9. The film could rightly be called a silent work at times. Did you have a script you were working off of was it more of an improvised production?
Yes I did have a script but Rolling actually directed the film without a script, he actually worked like Jean-Luc Godard at time. We exchanged ideas together to make the film work.
10. What was Rollin like as a director on set?
Lovely and very enlightening,,,,We worked well because we always had ideas and I bounced a lot of my ideas on him and he would either accept them or ignore them. Either way I knew we could work together.
11. Your performance is so incredibly poetic and moving. Did you do any particular preparation for it and what was it about the material that attracted you?
You are very kind Jeremy!…I think at times my performance was wooden and of course, it was a bit difficult at times but I have an enormous imagination (and still has) and I imagined myself being mad and believe it or not in my research some people that go a bit mad does tend to have poetic gestures. It was my film and I starred in it and I loved the story.
12. What was your working relationship like with your co-star Hugues Quester and tell us a bit about the remarkable cinematographer Jean-Jacques Renon.
I was not very fond of working with Hugues Quester. He was a bit of a pompous ass and though that he was above everyone and above all actors as being the best and the greatest. I did not like working with him because he gave me nothing in return in the film…The more I gave the more distant he became.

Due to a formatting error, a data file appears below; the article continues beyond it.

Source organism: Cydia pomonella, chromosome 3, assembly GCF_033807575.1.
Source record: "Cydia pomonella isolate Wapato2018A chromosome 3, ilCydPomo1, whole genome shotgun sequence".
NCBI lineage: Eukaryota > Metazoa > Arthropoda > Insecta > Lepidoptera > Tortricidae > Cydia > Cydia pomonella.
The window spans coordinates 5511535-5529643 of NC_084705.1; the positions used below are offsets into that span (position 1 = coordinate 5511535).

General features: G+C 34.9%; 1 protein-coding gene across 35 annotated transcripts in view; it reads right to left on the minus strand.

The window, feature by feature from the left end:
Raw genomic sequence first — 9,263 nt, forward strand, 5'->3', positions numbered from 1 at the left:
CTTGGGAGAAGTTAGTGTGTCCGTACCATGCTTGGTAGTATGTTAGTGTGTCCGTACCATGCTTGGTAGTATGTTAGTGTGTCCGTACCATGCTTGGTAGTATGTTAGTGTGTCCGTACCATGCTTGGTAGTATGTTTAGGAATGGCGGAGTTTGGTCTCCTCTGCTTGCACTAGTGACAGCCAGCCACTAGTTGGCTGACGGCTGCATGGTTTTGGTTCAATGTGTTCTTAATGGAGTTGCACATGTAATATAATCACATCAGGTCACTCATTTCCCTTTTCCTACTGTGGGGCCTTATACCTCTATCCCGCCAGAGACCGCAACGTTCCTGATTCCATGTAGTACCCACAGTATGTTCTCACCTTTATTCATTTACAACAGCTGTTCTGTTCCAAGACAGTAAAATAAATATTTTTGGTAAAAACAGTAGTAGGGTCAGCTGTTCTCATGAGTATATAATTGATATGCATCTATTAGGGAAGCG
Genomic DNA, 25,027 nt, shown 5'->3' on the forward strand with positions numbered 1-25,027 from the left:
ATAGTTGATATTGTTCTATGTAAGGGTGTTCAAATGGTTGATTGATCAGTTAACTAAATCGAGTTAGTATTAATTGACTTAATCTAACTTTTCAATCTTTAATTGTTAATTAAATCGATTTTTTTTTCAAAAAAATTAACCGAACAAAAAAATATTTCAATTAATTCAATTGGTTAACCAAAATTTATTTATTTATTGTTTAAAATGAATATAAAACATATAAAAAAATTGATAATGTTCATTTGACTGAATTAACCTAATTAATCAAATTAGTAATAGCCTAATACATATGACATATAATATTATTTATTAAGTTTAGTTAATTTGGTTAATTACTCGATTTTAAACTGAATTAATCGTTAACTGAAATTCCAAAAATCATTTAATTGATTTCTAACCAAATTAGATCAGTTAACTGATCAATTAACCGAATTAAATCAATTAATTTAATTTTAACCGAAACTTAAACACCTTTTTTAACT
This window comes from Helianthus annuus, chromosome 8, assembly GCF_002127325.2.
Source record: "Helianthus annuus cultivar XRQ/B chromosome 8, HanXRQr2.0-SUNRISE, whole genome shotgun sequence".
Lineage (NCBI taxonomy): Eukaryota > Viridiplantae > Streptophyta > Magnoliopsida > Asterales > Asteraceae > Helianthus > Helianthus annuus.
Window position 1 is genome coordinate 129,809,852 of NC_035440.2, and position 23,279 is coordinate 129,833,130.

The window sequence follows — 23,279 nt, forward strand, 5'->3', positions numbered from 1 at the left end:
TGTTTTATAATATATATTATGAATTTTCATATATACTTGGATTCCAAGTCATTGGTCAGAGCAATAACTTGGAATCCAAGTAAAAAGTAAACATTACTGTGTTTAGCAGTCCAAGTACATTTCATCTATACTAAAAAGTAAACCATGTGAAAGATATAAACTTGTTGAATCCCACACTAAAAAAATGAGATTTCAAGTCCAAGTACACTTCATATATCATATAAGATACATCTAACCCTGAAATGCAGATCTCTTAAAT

As for my darling wonderful friend Jean Jacques Renon the Cinematographer, I loved him very much as an artist and as a girl-friend during the filming. I now know why he photographed me so beautifully….Sadly I think Jean Jacques is no more with us….I adored him and he adored me and we sometime comforted each other in the cemetery as we were filming mostly from 10pm until 6am and I was always scared being in the cemetery at Midnight so Jean Jacques devised a method, we would drink a bottle of White Wine always Muscadet Sevres at midnight to the departed this way they will not come and haunt us….You know we were safe…… also we use to tell Jules Verne, he was buried in the Cemetery where we were filming, Amiens, to protect us, we use to shout it at the top of our voices. JULES, JULES PROTEGER NOUS!